Antioxidants in Longevity and Medicine 2014View this Special Issue
Antioxidants in Longevity and Medicine 2014
The reactive oxygen species (ROS) and reactive nitrogen species (RNS) generated from the enzymatic and nonenzymatic sources from superoxide and nitric oxide (NO), respectively, are established to cause oxidative, nitroxidative, nitrative, and nitrosative stresses in the biological systems. Scientific evidence is mounting in favor of the involvement of ROS-induced oxidative stress and RNS stress in diverse pathophysiological states in experimental animal models and humans including the cardiovascular, cerebrovascular, and renal diseases to name a few. Among many proposed and tested theories of aging, the oxidative stress theory of aging underscores the ROS-induced damage as being instrumental in the progressive and unalterable alterations at the molecular, cellular, and organ levels during aging and shortening of life span. The balance between the ROS/RNS and antioxidants is highly critical to maintain the cellular health and any alteration in that balance caused by either the elevation of production of ROS/RNS or decrease of antioxidant status in the cells will lead to diverse pathophysiological states. Antioxidants (enzymatic and nonenzymatic), either endogenous or exogenous, are known to counteract the deleterious actions of ROS/RNS leading to protection against the oxidative stress and RNS stress. Therefore, this special issue focuses on the possibilities of protection against the ROS-induced oxidative stress and RNS stress which could potentially impact aging, life span, and diseases among humans. Several experts in the fields of ROS and RNS biology have contributed original research and review articles highlighting the state-of-the-art cellular and molecular mechanisms and protection of pathophysiology of oxidative stress and RNS stress in diseases, aging, and age-associated pathophysiological states.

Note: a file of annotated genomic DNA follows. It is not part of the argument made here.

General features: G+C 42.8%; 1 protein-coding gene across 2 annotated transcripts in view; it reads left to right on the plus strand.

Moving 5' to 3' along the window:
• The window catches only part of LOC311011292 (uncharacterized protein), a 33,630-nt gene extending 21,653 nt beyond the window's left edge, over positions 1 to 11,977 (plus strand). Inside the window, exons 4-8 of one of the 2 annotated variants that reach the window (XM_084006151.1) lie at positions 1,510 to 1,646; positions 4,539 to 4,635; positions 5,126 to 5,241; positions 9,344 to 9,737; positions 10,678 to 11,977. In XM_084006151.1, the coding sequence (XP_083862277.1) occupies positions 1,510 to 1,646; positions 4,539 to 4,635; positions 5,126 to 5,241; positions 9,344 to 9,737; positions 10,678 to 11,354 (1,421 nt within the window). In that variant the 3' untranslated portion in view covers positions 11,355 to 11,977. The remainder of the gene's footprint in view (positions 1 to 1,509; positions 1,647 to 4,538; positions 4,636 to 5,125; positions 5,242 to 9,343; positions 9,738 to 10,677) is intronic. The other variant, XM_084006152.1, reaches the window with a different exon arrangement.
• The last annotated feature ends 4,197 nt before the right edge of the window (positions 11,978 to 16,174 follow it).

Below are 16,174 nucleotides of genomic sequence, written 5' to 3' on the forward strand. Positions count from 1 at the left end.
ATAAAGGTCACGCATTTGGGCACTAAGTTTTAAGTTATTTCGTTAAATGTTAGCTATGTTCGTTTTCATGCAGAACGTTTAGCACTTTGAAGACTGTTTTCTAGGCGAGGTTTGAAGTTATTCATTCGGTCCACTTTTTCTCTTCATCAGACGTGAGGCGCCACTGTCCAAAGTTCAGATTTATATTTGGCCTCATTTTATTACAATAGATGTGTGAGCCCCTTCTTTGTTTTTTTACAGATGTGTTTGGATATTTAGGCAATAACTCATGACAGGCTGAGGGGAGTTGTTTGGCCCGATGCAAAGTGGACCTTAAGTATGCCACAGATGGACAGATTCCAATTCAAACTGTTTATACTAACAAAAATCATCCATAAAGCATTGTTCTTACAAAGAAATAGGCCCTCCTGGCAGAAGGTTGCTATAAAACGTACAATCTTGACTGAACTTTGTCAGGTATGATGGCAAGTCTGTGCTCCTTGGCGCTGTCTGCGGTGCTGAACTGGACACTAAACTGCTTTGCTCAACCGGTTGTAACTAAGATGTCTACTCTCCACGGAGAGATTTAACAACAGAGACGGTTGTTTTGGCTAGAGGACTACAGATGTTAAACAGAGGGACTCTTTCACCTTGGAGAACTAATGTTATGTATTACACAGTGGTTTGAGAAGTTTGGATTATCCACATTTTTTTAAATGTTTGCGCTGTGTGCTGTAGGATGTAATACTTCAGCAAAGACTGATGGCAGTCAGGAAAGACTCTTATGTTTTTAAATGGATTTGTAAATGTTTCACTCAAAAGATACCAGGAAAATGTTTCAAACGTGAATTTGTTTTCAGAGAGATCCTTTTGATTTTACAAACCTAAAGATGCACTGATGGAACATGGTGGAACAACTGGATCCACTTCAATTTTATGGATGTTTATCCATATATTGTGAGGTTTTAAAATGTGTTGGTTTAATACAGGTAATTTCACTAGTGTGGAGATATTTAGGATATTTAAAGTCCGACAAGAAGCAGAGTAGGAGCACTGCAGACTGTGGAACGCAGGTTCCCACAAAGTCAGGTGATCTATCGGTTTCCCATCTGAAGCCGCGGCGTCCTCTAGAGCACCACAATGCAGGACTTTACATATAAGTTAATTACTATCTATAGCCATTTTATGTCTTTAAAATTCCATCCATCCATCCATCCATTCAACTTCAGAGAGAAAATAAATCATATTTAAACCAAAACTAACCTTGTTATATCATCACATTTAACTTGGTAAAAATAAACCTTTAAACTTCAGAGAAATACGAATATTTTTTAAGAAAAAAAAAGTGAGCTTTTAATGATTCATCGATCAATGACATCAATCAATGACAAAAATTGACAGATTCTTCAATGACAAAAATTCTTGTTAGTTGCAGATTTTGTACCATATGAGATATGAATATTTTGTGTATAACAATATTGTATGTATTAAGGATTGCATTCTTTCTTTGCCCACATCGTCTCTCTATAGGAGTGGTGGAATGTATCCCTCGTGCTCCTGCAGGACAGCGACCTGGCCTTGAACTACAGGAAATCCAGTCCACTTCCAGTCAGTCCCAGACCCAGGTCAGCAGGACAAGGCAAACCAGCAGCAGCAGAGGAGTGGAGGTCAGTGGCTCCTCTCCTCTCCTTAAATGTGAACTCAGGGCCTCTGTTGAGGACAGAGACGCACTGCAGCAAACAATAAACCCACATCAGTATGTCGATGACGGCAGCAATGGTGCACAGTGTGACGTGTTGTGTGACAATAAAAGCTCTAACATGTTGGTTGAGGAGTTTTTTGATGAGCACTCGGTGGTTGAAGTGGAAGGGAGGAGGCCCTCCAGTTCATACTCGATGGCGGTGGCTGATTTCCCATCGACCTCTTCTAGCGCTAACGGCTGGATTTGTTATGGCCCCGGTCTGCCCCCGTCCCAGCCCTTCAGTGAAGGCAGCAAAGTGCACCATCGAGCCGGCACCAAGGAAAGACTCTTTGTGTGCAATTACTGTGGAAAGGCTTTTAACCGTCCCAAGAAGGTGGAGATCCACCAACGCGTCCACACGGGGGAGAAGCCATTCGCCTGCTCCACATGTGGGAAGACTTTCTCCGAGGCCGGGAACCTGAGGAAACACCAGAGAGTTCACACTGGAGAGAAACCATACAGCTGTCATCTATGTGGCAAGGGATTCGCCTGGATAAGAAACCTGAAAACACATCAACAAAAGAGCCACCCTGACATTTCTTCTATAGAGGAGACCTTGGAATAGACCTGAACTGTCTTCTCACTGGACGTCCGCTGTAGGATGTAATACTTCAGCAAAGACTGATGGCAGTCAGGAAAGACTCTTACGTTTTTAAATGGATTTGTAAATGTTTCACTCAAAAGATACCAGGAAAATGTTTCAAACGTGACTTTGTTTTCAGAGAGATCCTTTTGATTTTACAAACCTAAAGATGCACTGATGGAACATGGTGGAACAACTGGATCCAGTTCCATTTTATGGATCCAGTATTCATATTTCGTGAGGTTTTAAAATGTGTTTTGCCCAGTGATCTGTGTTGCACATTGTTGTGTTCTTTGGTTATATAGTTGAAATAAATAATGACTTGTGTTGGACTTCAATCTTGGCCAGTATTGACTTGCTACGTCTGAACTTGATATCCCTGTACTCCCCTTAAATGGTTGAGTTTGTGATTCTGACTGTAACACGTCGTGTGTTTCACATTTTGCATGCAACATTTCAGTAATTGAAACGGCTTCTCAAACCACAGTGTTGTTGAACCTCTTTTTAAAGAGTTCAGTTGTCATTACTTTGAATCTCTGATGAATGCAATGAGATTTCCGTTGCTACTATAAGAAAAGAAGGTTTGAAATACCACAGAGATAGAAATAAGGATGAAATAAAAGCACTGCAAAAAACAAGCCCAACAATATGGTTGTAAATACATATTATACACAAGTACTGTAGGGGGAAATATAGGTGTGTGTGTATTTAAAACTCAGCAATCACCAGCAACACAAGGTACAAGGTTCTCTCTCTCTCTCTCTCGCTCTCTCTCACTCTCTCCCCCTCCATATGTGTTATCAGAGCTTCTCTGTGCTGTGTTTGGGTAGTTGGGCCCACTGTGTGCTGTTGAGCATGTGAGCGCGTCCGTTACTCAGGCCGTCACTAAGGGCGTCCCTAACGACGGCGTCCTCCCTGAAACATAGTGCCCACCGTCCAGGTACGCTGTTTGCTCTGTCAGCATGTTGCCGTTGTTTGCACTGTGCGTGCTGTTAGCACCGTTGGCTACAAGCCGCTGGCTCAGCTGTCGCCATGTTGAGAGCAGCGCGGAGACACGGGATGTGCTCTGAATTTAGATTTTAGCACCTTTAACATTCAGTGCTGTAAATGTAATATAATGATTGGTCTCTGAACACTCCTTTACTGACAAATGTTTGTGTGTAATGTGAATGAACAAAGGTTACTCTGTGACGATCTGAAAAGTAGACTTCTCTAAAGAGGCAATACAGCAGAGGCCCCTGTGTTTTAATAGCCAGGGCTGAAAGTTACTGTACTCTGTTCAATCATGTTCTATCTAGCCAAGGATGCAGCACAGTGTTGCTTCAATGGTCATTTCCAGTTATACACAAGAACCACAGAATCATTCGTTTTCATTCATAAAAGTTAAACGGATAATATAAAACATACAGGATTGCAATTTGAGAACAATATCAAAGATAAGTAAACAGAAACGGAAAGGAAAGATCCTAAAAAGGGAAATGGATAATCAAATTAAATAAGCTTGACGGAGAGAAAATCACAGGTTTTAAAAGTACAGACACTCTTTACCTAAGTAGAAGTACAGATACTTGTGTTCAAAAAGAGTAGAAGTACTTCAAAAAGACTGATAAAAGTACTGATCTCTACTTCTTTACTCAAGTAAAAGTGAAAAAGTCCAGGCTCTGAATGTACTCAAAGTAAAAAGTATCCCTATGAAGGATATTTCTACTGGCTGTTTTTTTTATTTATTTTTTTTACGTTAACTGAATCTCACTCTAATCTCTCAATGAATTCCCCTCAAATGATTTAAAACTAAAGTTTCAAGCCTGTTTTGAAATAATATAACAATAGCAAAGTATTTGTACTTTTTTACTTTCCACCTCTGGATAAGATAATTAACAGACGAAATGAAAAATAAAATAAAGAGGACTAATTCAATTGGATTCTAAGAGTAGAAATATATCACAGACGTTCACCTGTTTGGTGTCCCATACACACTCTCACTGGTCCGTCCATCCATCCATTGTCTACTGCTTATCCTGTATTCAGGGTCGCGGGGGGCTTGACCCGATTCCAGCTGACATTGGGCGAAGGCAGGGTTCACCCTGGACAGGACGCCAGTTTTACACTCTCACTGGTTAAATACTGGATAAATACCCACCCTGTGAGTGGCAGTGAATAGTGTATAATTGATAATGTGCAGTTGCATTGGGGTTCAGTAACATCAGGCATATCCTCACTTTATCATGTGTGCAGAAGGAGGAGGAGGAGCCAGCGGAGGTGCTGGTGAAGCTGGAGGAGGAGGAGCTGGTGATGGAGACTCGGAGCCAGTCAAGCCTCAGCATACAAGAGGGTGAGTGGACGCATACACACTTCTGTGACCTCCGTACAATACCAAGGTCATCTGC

The articles published in this special issue are broadly grouped into (1) conditions that elevate oxidative stress, (2) conditions that decrease/attenuate oxidative stress, and (3) aging and oxidative stress.